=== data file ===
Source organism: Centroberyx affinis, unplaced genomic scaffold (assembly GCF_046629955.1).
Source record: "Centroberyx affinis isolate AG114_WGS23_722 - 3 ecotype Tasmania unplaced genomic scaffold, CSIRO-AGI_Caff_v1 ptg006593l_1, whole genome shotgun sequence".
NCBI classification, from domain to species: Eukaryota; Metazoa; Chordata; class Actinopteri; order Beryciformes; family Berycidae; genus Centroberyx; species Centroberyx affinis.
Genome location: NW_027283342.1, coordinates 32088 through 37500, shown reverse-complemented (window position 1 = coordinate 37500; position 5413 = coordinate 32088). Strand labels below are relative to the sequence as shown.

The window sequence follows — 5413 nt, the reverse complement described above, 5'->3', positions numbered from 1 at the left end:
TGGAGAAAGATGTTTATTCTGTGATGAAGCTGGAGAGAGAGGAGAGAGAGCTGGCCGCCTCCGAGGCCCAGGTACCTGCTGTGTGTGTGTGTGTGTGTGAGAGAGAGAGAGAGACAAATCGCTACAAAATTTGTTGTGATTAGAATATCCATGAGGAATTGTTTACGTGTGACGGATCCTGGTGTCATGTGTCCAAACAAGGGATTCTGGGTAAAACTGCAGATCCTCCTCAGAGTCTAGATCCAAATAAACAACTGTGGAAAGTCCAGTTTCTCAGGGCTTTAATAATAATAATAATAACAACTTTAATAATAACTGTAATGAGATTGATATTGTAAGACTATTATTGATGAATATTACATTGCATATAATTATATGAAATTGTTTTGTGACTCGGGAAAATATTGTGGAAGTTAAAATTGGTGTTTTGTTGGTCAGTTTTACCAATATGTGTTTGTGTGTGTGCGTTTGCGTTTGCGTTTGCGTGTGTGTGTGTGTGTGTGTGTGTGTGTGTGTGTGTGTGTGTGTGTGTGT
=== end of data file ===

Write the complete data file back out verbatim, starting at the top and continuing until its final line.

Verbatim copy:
Source organism: Centroberyx affinis, unplaced genomic scaffold (assembly GCF_046629955.1).
Source record: "Centroberyx affinis isolate AG114_WGS23_722 - 3 ecotype Tasmania unplaced genomic scaffold, CSIRO-AGI_Caff_v1 ptg006593l_1, whole genome shotgun sequence".
NCBI classification, from domain to species: Eukaryota; Metazoa; Chordata; class Actinopteri; order Beryciformes; family Berycidae; genus Centroberyx; species Centroberyx affinis.
Genome location: NW_027283342.1, coordinates 32088 through 37500, shown reverse-complemented (window position 1 = coordinate 37500; position 5413 = coordinate 32088). Strand labels below are relative to the sequence as shown.

The window sequence follows — 5413 nt, the reverse complement described above, 5'->3', positions numbered from 1 at the left end:
TGGAGAAAGATGTTTATTCTGTGATGAAGCTGGAGAGAGAGGAGAGAGAGCTGGCCGCCTCCGAGGCCCAGGTACCTGCTGTGTGTGTGTGTGTGTGTGAGAGAGAGAGAGAGACAAATCGCTACAAAATTTGTTGTGATTAGAATATCCATGAGGAATTGTTTACGTGTGACGGATCCTGGTGTCATGTGTCCAAACAAGGGATTCTGGGTAAAACTGCAGATCCTCCTCAGAGTCTAGATCCAAATAAACAACTGTGGAAAGTCCAGTTTCTCAGGGCTTTAATAATAATAATAATAACAACTTTAATAATAACTGTAATGAGATTGATATTGTAAGACTATTATTGATGAATATTACATTGCATATAATTATATGAAATTGTTTTGTGACTCGGGAAAATATTGTGGAAGTTAAAATTGGTGTTTTGTTGGTCAGTTTTACCAATATGTGTTTGTGTGTGTGCGTTTGCGTTTGCGTTTGCGTGTGTGTGTGTGTGTGTGTGTGTGTGTGTGTGTGTGTGTGTGTGTGTGT